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Old 06-27-2013, 10:31 AM
 
Location: Somewhere flat in Mississippi
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Why are Les Îles-de-la-Madeleine considered part of Quebec when they are actually closer to New Brunswick?
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Old 06-27-2013, 10:58 AM
 
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Territorial boundaries sometimes arent based on logic, as an example the Pierre-et-Miquelon islands are right off Canadas east coast yet for some reason they belong to France.

http://goo.gl/maps/7s6oa
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Old 06-27-2013, 11:07 AM
 
Location: Montreal, Quebec
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Quote:
Originally Posted by Mouldy Old Schmo View Post
Why are Les Îles-de-la-Madeleine considered part of Quebec when they are actually closer to New Brunswick?
Why is Alaska considered part of the US when it's closer to Canada?
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Old 06-27-2013, 11:59 AM
 
Location: Gatineau, Québec
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These islands have been part of the Province of Quebec since the (British passed) Quebec Act of 1774. The Province of Quebec, which included much of Ontario and the US Midwest, has since seen its borders change considerably, but the islands have always stayed with Quebec.

Note that most of the population of the islands is made up of descendants of Acadian deportees from present-day Nova Scotia, New Brunswick and Prince Edward Island.

I have not been able to find any info as to why the islands were made part of Quebec, as opposed to the British possessions in Atlantic Canada.
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Old 06-27-2013, 12:03 PM
 
Location: Oakland, CA
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Apparently they once had a sizeable English speaking community but that community is long gone / assimilated
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Old 06-27-2013, 01:28 PM
 
Location: Gatineau, Québec
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Originally Posted by usuario View Post
Apparently they once had a sizeable English speaking community but that community is long gone / assimilated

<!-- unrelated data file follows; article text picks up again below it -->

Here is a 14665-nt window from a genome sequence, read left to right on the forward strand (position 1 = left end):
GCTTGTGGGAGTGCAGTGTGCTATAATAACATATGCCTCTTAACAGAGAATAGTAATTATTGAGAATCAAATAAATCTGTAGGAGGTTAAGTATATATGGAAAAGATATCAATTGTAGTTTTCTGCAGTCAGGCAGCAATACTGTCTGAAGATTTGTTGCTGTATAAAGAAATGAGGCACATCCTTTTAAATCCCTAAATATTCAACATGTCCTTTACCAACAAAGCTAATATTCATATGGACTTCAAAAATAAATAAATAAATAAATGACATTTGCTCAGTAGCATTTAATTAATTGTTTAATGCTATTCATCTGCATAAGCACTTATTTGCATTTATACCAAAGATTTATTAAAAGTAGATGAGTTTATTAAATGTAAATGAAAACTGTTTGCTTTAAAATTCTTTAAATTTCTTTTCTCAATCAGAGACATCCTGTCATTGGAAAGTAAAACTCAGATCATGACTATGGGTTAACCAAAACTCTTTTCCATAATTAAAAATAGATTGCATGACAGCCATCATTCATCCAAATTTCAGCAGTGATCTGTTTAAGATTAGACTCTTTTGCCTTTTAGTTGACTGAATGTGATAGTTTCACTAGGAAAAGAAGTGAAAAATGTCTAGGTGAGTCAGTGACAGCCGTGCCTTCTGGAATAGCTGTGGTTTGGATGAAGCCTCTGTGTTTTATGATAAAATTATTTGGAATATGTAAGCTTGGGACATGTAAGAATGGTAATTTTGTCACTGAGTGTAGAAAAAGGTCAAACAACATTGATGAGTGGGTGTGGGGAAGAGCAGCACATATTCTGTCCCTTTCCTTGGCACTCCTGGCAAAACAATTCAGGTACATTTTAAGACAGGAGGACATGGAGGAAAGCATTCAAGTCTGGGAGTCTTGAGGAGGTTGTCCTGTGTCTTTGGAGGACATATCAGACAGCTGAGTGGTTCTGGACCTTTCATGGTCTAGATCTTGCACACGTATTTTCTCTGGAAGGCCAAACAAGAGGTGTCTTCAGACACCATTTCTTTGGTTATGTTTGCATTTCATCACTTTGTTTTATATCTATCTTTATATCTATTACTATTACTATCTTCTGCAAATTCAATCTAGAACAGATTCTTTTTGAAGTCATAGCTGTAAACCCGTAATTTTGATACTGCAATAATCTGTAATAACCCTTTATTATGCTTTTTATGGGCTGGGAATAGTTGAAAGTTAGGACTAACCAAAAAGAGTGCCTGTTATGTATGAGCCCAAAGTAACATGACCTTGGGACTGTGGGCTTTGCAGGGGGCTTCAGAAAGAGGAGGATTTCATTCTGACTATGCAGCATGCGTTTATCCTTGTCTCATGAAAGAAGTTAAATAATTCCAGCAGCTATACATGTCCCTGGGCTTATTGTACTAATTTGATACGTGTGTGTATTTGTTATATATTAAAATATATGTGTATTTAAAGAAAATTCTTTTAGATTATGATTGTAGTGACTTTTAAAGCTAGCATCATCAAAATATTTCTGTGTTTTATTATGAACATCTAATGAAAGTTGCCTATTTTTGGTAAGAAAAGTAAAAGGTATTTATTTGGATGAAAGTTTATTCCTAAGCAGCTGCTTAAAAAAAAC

Some are still there actually. I think just under 10% of the islands' population is anglo today.
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Old 06-27-2013, 09:24 PM
 
Location: Canada
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Quote:
Originally Posted by usuario View Post
Apparently they once had a sizeable English speaking community but that community is long gone / assimilated
Acajack's right, there's a few English fishing villages on the northern part of the Archipelego, apparently the English in the islands mostly arrived as survivors from the many shipwrecks that occurred in the area. There's several hundred in Grosse-Ile which is the biggest of the English settlements and a hundred or so each in Old Harry and Entry Island. Small, isolated fishing villages in the middle of nowhere aren't exactly booming these days though so I'm not surprised to hear there's a certain ongoing decline, especially considering the English are living in some of the smaller and more isolated of the villages.

As for why the islands are part of Quebec, well, Quebec consists of the parts of New France east of the Ottawa that weren't conquered in 1710, so I assume that the British must not have captured those islands until after the Seven Years War, so that would explain why.
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Old 06-27-2013, 09:29 PM
 
Location: Jesusland
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Same reason why Alaska is part of the US when it is closer and borders Canada only.
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Old 06-28-2013, 01:47 AM
 
Location: Canada
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Originally Posted by Mumsen View Post
Same reason why Alaska is part of the US when it is closer and borders Canada only.
"Canada is the triumph of history over geography."
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Old 06-28-2013, 09:46 AM
 
Location: Vancouver
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Quote:
Originally Posted by weltschmerz View Post
Why is Alaska considered part of the US when it's closer to Canada?
After the U.S. bough Alaska from Russia, a dispute over the boundaries with Canada started. It is still a sore spot with some British Columbians that the Alaska panhandle exists at all. When you look at a map, it looks like a land grab.

Alaska Boundary Dispute - The Canadian Encyclopedia
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